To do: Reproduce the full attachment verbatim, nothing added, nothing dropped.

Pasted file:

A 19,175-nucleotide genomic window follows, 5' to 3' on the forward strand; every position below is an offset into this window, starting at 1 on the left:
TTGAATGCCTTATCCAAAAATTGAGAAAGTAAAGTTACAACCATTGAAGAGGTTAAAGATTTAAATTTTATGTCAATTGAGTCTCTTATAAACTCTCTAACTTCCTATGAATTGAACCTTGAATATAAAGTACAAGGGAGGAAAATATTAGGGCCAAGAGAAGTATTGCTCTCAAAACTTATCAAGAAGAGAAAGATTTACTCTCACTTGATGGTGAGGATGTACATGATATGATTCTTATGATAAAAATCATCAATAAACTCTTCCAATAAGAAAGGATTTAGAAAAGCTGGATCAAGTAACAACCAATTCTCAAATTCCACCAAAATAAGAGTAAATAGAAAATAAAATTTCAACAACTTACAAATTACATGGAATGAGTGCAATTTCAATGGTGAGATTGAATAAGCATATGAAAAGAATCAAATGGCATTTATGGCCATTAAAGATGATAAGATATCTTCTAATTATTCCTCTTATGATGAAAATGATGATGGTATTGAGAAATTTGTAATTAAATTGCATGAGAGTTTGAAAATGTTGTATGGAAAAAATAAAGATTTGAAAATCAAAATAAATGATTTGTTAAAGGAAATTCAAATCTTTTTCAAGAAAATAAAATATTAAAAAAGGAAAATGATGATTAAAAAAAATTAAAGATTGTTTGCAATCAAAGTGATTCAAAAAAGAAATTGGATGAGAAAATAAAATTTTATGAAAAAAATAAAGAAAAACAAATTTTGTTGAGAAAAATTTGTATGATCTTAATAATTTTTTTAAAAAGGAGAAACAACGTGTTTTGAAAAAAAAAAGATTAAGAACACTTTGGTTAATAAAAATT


A 19,175-nucleotide genomic window follows, 5' to 3' on the forward strand; every position below is an offset into this window, starting at 1 on the left:
TTGAATGCCTTATCCAAAAATTGAGAAAGTAAAGTTACAACCATTGAAGAGGTTAAAGATTTAAATTTTATGTCAATTGAGTCTCTTATAAACTCTCTAACTTCCTATGAATTGAACCTTGAATATAAAGTACAAGGGAGGAAAATATTAGGGCCAAGAGAAGTATTGCTCTCAAAACTTATCAAGAAGAGAAAGATTTACTCTCACTTGATGGTGAGGATGTACATGATATGATTCTTATGATAAAAATCATCAATAAACTCTTCCAATAAGAAAGGATTTAGAAAAGCTGGATCAAGTAACAACCAATTCTCAAATTCCACCAAAATAAGAGTAAATAGAAAATAAAATTTCAACAACTTACAAATTACATGGAATGAGTGCAATTTCAATGGTGAGATTGAATAAGCATATGAAAAGAATCAAATGGCATTTATGGCCATTAAAGATGATAAGATATCTTCTAATTATTCCTCTTATGATGAAAATGATGATGGTATTGAGAAATTTGTAATTAAATTGCATGAGAGTTTGAAAATGTTGTATGGAAAAAATAAAGATTTGAAAATCAAAATAAATGATTTGTTAAAGGAAATTCAAATCTTTTTCAAGAAAATAAAATATTAAAAAAGGAAAATGATGATTAAAAAAAATTAAAGATTGTTTGCAATCAAAGTGATTCAAAAAAGAAATTGGATGAGAAAATAAAATTTTATGAAAAAAATAAAGAAAAACAAATTTTGTTGAGAAAAATTTGTATGATCTTAATAATTTTTTTAAAAAGGAGAAACAACGTGTTTTGAAAAAAAAAAGATTAAGAACACTTTGGTTAATAAAAATT